Eleven-year-old Kristin Turgeon reads her Braille copy of the final book in the Harry Potter series, "Harry Potter and the Deathly Hallows", at the National Braille Press in Boston, Massachusetts July 21, 2007. The Braille version of the book, which is 1100 pages long and weighs 12 pounds, was released at midnight to children gathered at the National Braille Press. REUTERS/Brian Snyder (UNITED STATES)

A school for visually impaired pupils says it has not received any Braille textbooks for the past two years. But the Western Cape Education Department says at least 118 books were delivered to the school earlier this year.

Eye Witness News reported on Thursday that Braille textbooks had not been delivered to the Athlone School for the Blind in Bellville South for two years.

Fletcher Fisher, principal of Athlone School for the Blind, told the Cape Times on Thursday that every school catering for visually impaired pupils in the country had been affected by the non-delivery of books.

The Cape Times was not able to establish on Thursday whether this was correct.

Fisher slammed the non-delivery of textbooks as “totally unacceptable”.

“This is unfair because each and every child has a right to education,” Fisher said.

He said there were about 420 pupils at the school, about 300 visually impaired, in Grades R to 12.

Fisher said teachers spent their free time translating books into Braille so they could be used in the classrooms.

“My staff sit after hours and on weekends to do the work. This is impacting negatively on their core business of teaching,” Fisher said.

“We sit in dire straits here. At the end of the day this is affecting performance.”

Department of Basic Education spokesman Panyaza Lesufi said: “Textbooks are bought by provinces.”

He asked that the Cape Times contact the provincial education department.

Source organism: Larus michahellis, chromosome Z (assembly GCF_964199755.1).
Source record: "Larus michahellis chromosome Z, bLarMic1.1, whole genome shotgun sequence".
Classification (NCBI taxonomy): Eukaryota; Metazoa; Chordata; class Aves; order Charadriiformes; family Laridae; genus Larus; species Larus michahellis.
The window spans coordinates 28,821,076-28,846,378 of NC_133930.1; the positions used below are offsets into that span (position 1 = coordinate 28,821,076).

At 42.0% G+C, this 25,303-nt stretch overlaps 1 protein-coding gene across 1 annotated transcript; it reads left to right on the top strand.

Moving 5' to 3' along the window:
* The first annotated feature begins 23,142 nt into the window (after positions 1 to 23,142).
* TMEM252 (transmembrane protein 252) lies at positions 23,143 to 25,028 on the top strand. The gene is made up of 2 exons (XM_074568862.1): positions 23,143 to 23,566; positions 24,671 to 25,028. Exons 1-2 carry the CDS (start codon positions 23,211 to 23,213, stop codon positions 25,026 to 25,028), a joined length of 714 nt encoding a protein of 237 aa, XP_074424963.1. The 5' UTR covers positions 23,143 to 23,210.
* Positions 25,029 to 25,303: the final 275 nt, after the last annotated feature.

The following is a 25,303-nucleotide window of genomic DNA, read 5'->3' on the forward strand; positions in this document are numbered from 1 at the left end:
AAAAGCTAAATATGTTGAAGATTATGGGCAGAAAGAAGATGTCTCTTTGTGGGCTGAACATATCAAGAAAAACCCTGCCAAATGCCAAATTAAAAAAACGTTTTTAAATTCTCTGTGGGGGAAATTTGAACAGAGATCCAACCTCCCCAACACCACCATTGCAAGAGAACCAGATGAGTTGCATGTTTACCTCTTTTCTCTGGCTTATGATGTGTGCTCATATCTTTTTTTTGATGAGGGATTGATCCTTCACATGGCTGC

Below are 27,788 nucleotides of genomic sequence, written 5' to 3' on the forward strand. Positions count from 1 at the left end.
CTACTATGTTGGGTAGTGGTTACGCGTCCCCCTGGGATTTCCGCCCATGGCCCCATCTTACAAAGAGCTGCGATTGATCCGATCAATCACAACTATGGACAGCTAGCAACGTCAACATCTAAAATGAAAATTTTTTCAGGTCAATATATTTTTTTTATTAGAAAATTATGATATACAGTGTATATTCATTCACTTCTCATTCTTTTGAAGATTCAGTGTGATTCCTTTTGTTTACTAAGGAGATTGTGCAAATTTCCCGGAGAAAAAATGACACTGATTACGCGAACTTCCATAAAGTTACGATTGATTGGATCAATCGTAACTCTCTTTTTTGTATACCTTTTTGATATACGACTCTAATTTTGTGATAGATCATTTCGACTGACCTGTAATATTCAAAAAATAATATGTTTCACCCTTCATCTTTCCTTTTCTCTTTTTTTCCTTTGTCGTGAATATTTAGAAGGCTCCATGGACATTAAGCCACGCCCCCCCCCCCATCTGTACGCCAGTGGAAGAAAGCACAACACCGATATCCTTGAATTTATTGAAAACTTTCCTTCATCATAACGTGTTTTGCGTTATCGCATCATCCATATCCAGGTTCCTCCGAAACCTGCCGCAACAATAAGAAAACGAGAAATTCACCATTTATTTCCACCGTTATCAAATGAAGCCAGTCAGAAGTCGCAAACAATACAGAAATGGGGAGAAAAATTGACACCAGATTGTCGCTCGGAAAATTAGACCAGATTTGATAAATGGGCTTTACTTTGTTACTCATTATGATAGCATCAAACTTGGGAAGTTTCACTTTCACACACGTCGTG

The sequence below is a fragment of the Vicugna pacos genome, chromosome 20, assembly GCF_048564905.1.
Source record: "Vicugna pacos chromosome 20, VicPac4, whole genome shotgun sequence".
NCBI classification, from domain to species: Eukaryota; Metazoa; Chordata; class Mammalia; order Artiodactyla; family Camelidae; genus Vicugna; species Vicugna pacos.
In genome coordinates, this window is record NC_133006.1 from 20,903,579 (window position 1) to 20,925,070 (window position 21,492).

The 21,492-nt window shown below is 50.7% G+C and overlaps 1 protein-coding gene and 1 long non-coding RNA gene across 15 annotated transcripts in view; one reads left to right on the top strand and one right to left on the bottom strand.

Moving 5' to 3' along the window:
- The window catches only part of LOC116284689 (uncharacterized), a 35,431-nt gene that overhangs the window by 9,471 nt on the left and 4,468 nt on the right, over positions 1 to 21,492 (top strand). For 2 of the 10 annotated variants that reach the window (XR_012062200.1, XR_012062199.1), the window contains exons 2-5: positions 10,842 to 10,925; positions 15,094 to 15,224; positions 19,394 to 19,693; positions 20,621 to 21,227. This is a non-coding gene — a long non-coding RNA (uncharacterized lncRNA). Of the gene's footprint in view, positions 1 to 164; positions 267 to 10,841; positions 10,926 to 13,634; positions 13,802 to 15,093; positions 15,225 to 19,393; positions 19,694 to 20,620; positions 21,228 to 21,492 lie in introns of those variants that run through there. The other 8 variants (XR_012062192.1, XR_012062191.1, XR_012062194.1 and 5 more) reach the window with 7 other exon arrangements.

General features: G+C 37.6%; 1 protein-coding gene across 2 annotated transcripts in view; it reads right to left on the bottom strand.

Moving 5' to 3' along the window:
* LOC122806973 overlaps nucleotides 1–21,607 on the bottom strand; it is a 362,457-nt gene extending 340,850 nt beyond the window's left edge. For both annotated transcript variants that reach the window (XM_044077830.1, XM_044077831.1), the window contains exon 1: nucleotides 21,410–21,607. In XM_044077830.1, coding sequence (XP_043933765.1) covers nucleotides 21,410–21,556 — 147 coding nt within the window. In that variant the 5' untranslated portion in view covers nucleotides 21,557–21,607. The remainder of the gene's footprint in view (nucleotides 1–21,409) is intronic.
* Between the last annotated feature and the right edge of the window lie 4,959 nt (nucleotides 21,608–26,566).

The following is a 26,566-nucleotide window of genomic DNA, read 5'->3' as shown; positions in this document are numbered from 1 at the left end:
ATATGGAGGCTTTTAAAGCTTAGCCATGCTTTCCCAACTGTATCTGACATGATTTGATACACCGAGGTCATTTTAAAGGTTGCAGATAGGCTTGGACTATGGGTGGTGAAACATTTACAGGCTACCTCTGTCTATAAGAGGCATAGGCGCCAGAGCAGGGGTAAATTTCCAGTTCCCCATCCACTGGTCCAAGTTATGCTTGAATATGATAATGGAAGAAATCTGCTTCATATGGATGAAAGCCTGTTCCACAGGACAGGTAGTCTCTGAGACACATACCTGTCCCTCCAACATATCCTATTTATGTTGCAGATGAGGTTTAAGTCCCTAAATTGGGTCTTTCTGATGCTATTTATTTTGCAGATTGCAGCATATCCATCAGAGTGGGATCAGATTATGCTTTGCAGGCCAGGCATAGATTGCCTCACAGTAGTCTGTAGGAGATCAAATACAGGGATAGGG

Western Cape Education Department spokesman Paddy Attwell said books had been delivered to the school.

“Delivery notes in our records show that Pionier Printers, the main printers in Braille in the country, are delivering textbooks in Braille to the Athlone School for the Blind on a continuous basis,” Attwell said.

“For example, during the period February 9 to March 19, 2012, Pionier delivered more than 118 textbooks to Athlone, consisting mainly of books for English and Afrikaans literature, Mathematics and Mathematical Literacy for Grades 10 to 12.”

There was one other school for visually impaired pupils in the Western Cape, Pioneer in Worcester.

“The school in Worcester has the largest Braille printing facility in the country and can produce books for their own purposes.”

He said the Basic Education Department was responsible for the procurement of books in Braille for the 22 schools for the blind in the country.

“The Western Cape Education Department previously assisted the Department of Basic Education in procuring these books. The Department of Basic Education announced recently that it would now manage the process on its own.

“The Western Cape Education Department agreed to assist because Pionier Printers is based at Pionier special school in Worcester.”

Attwell said books in Braille were expensive, between R800 and R20 000 each, and took time to produce.

He said the Western Cape Education Department allocated funding to special needs schools in terms of national norms and standards that apply specifically to special schools.

“The Athlone school has informed us that they prefer using these funds to print materials in Braille in-house, given the cost of buying these materials from other suppliers. The school has some capacity for printing its own materials in Braille.”

The issue was raised last week when it emerged that sighted books were delivered to a school for the visually impaired in Limpopo.

But the Department of Basic Education hit back, saying it was normal that schools for the visually impaired receive sighted workbooks as these were used for pupils with low vision. The department issued a statement last week which said that books for visually impaired pupils had not yet been ordered as it was still waiting for a quotation from the publishers. - Cape Times

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